I build similar loads, also with 2 1/2" RMC all brass shells, for my 12 and 20 gauge shotguns.
Ride Safe. Dr.Tramp.............
The barrel should be stamped indicating the cartridge length allowed.
It might be stamped “For 2-1/2” shells” . Do not exceed that length when buying shells.

I recommend the .410 shells marketed for home defense. PDX or three ball.
Hunting loads with #6 or larger shot will work too and be less expensive.
I prefer multiple projectiles over slugs.
Alternating different type loads is referred to as a Dutch load.
I hope you have some fun shooting it.
Appreciate your help. And the folks above who have provided input as well. With the wife undergoing cancer treatments I simply don't have the funds to purchase a shotgun at this point, so just trying to utilize what I have for home defense purposes. Yes, the 59A clearly says on the side that it'll accept 2.5 and 3" shells. I have shot 3" shells from it, but not 2.5" shells as I've read they have a tendency to jam. I just didn't know if the shells I have and suggested above if 1.) they would be good for home defense or 2). if it was legit to load different size shells behind each other. Once she heals, I want her to be able to defend herself too, in the event of an intruder and I'm not here -- without her injuring herself from recoil, etc. Bird shot, buckshot, #00, #000, #4 shot, #6 shot, slugs, critical defense, etc -- it's all new to me and the more I read the more confusing it becomes. My concern currently would be defending ourselves if someone broke in during the middle of the night -- and all I have is the .410 shotgun. Our nearest neighbors are 500-600 feet away. Thanks.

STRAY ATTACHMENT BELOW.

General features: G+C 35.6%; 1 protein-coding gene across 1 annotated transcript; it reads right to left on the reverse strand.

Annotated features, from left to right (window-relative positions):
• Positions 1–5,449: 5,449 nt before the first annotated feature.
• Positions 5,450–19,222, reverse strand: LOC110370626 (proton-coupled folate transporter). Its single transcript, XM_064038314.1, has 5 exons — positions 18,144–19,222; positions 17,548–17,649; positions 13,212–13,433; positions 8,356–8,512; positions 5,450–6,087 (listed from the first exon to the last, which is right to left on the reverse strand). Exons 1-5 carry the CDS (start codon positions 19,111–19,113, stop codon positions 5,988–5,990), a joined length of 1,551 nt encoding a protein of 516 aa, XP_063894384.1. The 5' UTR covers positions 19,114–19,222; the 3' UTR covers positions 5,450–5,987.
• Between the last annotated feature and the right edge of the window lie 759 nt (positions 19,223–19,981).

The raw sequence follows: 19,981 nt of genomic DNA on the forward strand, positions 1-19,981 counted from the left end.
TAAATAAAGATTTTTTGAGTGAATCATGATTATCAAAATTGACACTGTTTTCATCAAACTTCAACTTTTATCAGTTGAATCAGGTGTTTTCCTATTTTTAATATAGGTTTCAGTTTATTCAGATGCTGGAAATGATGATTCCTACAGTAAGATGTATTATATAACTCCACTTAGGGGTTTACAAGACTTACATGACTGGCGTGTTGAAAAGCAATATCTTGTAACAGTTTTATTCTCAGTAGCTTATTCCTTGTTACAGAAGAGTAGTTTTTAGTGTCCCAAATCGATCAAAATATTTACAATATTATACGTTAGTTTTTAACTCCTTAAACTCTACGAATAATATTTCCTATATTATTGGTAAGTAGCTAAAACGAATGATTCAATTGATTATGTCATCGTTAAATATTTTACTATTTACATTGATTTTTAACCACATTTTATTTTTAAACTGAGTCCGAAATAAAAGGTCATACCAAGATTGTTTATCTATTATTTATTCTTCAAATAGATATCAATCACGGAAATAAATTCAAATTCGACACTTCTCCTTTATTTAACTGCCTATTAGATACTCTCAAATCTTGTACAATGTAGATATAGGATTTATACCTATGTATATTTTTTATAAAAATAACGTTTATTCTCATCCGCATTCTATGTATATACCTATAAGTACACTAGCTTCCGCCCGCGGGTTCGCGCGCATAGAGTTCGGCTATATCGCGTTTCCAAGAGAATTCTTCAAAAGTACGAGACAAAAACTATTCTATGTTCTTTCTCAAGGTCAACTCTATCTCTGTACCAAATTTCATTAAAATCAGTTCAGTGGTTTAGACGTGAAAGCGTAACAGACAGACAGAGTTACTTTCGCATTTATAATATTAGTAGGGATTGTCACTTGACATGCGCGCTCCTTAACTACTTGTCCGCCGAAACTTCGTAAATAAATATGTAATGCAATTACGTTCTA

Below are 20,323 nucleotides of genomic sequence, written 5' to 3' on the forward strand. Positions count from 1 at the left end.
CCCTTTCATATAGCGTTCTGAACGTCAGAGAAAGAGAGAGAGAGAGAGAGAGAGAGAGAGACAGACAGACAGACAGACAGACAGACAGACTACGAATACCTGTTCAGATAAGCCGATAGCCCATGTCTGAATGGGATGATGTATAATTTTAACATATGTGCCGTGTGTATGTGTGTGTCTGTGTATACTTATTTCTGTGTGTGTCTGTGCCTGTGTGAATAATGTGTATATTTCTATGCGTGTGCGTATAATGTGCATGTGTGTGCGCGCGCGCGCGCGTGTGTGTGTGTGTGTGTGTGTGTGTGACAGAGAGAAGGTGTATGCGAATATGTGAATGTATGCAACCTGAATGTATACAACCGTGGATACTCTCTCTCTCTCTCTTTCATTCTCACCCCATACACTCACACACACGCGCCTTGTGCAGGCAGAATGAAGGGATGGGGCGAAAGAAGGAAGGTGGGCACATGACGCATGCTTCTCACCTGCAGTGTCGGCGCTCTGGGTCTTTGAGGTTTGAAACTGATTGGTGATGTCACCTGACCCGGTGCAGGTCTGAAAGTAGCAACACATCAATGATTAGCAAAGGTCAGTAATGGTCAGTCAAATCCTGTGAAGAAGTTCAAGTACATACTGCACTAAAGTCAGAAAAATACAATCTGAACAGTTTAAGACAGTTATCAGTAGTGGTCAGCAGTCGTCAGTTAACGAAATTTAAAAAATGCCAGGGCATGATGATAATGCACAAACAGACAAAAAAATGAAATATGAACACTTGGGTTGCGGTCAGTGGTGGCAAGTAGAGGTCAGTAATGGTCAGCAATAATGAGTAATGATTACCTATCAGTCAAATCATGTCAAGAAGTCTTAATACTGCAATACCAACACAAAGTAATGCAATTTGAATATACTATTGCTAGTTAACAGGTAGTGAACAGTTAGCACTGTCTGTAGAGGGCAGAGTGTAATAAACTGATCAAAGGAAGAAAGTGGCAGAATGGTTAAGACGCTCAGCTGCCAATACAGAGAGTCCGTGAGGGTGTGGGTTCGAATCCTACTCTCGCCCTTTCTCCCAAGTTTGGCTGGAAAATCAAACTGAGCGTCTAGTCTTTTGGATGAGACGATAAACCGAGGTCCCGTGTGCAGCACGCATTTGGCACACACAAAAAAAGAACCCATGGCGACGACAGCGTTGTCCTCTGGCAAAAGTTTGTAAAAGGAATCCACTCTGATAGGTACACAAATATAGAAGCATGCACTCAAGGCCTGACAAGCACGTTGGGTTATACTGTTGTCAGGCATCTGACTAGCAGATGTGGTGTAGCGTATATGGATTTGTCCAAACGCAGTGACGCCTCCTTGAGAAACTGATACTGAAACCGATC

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Since you don't sound like someone that reloads I think you're best solution for ammo would be buying off the shelf home defense or heavy shot (turkey) loads.
Inside a house they would work fine for what you want and if you get a chance you might consider moving up to a 20 gauge pump or auto loading shotgun.You'll have a greater variety of loads to choose from and a 20 gauge doesn't have much more recoil than a .410 unless you're shooting magnum rounds.